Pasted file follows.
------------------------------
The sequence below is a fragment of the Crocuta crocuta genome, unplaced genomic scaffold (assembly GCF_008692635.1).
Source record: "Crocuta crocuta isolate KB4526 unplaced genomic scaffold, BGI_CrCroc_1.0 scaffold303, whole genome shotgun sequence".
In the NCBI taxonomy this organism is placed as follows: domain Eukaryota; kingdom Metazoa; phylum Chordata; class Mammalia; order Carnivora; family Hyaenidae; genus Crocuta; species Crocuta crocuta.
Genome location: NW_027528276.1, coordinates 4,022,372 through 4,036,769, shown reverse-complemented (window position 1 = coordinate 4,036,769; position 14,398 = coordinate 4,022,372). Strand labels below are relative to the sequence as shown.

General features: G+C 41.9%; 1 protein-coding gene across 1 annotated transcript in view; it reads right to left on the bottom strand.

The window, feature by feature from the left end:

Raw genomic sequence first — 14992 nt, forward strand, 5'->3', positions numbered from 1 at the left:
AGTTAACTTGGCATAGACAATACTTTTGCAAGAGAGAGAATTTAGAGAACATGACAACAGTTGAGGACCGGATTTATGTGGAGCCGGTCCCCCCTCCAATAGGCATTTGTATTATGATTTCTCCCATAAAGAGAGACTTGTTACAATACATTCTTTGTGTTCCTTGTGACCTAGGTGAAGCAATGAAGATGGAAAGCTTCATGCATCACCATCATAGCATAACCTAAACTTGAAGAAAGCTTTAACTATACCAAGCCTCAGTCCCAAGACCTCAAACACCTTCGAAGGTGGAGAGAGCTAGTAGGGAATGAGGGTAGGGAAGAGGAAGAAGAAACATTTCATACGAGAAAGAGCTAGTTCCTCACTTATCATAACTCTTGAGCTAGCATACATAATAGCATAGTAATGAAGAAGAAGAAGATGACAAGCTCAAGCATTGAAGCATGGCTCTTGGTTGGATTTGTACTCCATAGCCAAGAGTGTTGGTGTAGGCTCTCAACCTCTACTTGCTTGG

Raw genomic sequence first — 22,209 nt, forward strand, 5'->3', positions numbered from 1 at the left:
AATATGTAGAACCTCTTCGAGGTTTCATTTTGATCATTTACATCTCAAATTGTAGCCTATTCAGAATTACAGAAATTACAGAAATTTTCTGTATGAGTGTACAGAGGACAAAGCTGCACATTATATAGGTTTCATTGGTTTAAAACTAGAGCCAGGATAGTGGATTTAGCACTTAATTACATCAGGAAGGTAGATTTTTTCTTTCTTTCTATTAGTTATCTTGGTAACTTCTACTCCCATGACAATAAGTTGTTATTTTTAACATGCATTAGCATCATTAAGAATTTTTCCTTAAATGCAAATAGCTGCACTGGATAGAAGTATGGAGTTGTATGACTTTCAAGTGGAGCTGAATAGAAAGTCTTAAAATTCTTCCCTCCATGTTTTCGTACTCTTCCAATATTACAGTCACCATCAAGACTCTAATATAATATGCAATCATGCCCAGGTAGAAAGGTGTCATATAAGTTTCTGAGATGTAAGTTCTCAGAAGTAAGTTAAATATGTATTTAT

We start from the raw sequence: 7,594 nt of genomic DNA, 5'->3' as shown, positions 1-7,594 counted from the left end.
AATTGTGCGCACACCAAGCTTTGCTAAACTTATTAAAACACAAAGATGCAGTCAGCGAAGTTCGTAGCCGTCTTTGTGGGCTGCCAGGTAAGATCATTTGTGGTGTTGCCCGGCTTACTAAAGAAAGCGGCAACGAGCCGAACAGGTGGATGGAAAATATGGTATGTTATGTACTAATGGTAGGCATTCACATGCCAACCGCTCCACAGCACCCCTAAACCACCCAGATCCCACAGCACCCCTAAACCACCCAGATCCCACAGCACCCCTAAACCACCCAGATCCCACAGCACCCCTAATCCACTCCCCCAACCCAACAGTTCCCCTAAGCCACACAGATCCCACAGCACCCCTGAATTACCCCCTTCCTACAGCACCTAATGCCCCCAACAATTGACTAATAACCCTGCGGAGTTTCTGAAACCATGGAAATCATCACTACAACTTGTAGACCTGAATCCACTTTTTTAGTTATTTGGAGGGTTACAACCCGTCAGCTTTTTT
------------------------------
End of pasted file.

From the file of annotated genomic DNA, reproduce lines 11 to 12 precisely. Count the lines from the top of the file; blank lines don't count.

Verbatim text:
We start from the raw sequence: 7,594 nt of genomic DNA, 5'->3' as shown, positions 1-7,594 counted from the left end.
AATTGTGCGCACACCAAGCTTTGCTAAACTTATTAAAACACAAAGATGCAGTCAGCGAAGTTCGTAGCCGTCTTTGTGGGCTGCCAGGTAAGATCATTTGTGGTGTTGCCCGGCTTACTAAAGAAAGCGGCAACGAGCCGAACAGGTGGATGGAAAATATGGTATGTTATGTACTAATGGTAGGCATTCACATGCCAACCGCTCCACAGCACCCCTAAACCACCCAGATCCCACAGCACCCCTAAACCACCCAGATCCCACAGCACCCCTAAACCACCCAGATCCCACAGCACCCCTAATCCACTCCCCCAACCCAACAGTTCCCCTAAGCCACACAGATCCCACAGCACCCCTGAATTACCCCCTTCCTACAGCACCTAATGCCCCCAACAATTGACTAATAACCCTGCGGAGTTTCTGAAACCATGGAAATCATCACTACAACTTGTAGACCTGAATCCACTTTTTTAGTTATTTGGAGGGTTACAACCCGTCAGCTTTTTT